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Tallulah Falls Railroad Museum

History of the Tallulah Falls Railroad

History of the Tallulah Falls Railroad - 1898-1961

The Tallulah Falls Railroad's predecessor, The Blue Ridge & Atlantic Railroad, was sold under foreclosure in 1897. The Tallulah Falls Railroad was organized the next year to take over its properties. With the financial backing of the Southern Railway, the new owners extended the line to Clayton, GA in 1904, to North Carolina in 1906, and then to Franklin in 1907. The result was a 58-mile line from Cornelia, GA to Franklin, NC.
Around the time that the railroad was under construction north of Clayton, the Southern was considering a grander plan, one which would incorporate the Tallulah Falls Railroad and several other existing lines into a new route over the Appalachians to Knoxville, Tennessee.  If constructed, the railroad would have continued from Franklin down the Little Tennessee River valley to Southern's Murphy Branch (Asheville-to-Murphy, N.C.) near Almond. From there, trains could proceed a few miles to Bushnell where the Tennessee & Carolina Southern branched off and followed the river 14 miles to Fontana. From Fontana, new tracks would be built alongside the Little Tennessee to Calderwood, where they would join existing lines to Maryville and Knoxville. The plan was never implemented.

In 1917 the Tallulah Falls Railroad reported operating 58 miles of rail line between Cornelia and Franklin with 5.72 miles of sidings. The list of equipment reported included 5 locomotives, 10 passenger cars, 46 freight cars, and 6 service cars. The Railroad's nickname was the Rabun Gap Route. (Although some local people jokingly called it the "Total Failure.")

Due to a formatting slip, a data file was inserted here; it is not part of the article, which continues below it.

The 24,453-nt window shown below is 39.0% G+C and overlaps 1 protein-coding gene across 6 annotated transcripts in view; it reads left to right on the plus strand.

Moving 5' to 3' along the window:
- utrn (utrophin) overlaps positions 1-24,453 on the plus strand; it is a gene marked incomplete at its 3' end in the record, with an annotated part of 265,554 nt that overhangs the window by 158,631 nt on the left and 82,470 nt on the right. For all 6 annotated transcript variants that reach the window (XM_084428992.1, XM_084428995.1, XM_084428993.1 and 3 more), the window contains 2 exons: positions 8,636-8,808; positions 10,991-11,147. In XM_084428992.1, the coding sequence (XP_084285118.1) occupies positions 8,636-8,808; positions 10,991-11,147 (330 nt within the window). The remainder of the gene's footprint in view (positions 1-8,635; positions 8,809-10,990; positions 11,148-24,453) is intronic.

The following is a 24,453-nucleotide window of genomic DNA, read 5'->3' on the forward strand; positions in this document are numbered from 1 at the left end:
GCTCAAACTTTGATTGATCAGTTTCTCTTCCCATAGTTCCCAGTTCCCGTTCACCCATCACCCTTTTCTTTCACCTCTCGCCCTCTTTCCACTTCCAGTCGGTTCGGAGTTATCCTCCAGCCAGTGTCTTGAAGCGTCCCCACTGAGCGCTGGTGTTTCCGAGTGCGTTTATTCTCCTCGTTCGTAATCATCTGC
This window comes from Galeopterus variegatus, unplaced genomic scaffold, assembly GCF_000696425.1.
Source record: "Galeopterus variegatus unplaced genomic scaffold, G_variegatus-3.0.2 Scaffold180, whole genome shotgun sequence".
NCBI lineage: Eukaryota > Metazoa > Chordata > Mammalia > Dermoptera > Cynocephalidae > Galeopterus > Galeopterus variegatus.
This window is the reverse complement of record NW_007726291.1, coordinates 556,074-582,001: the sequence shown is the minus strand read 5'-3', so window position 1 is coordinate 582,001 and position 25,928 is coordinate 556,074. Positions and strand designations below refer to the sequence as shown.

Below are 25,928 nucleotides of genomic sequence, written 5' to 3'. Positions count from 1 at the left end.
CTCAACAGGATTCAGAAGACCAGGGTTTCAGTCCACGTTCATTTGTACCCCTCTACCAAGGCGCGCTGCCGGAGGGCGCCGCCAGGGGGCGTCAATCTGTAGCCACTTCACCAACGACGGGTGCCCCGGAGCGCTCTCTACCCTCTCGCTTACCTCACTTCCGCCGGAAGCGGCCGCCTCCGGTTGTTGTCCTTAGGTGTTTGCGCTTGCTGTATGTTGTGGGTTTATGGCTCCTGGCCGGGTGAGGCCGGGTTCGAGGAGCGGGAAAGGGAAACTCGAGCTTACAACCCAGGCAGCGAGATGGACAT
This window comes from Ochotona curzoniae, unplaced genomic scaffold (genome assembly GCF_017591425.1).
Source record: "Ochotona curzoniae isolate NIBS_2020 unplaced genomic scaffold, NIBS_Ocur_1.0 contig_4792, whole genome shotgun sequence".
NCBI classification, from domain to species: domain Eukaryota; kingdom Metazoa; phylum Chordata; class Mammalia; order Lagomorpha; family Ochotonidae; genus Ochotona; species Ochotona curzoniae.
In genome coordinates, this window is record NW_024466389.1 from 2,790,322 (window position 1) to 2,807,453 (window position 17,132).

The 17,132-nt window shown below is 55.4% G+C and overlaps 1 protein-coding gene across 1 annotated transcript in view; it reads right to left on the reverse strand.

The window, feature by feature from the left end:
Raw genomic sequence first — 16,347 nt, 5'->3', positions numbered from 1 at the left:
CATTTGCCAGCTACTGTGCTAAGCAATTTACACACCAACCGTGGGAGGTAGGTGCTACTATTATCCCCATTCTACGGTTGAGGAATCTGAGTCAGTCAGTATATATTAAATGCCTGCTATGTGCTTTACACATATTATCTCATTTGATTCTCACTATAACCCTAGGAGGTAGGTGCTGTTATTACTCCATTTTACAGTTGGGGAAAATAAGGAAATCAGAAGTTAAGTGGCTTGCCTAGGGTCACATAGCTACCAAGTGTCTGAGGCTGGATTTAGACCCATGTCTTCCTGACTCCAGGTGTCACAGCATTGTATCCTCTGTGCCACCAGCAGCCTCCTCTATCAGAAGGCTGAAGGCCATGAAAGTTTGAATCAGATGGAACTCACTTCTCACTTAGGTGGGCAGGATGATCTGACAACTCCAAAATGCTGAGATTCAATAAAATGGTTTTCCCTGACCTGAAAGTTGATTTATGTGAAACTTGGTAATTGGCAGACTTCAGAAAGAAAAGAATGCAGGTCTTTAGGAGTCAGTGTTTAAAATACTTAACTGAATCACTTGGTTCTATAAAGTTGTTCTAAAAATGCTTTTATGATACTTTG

Passenger service, sparsely patronized since the 1920s, ended in 1946.  Debt continued to mount, exceeding $5 million by 1961.  The railroad was "dieselized" in 1948 when a stable of venerable, mostly Baldwin steamers, were replaced with two small boxy utilitarian GE 70-ton road switchers. This removed much of the remaining romance from the mountain line, but reduced locomotive-related operating expenses from $90/day to approximately $20/day. A self-powered diesel-electric unit continued to be used as a Railway Post Office and Railway Express Agency facility into the 1950s, presumably until mail service on the railroad ceased in 1954. Despite efforts to save the line, the last freight train ran on March 25, 1961. A short section from Cornelia to Demorest remained in operation for several years longer, but was abandoned sometime before 1985.

The Tallulah Falls Railroad gained popularity as a movie location in the 1950s, appearing in the opening scene of the 1951 drama I'd Climb the Highest Mountain. Later, in 1955, Walt Disney selected the railway as the location of principal photography for The Great Locomotive Chase.  The rural location of the track closely resembled the setting of the actual chase, which occurred nearly 100 years earlier in the town of Kennesaw, Georgia.  A number of locals were recruited as extras and even given minor speaking parts, including the then mayor of Clayton.
The Tallulah Falls Railroad Museum is not open to the public at this time.
Rabun Gap-Nacoochee School is a private, coeducational day and boarding school for grades Pre-K through 12, located in Rabun Gap, GA. Centrally located between Atlanta, GA, Greenville, SC, and Asheville, NC, we combine our strong academic program, mountain setting, and Presbyterian heritage to inspire young people who are eager to learn and grow.


Rabun Gap-Nacoochee School does not discriminate regardless of race, color, religion, gender, disability, creed, or national origin.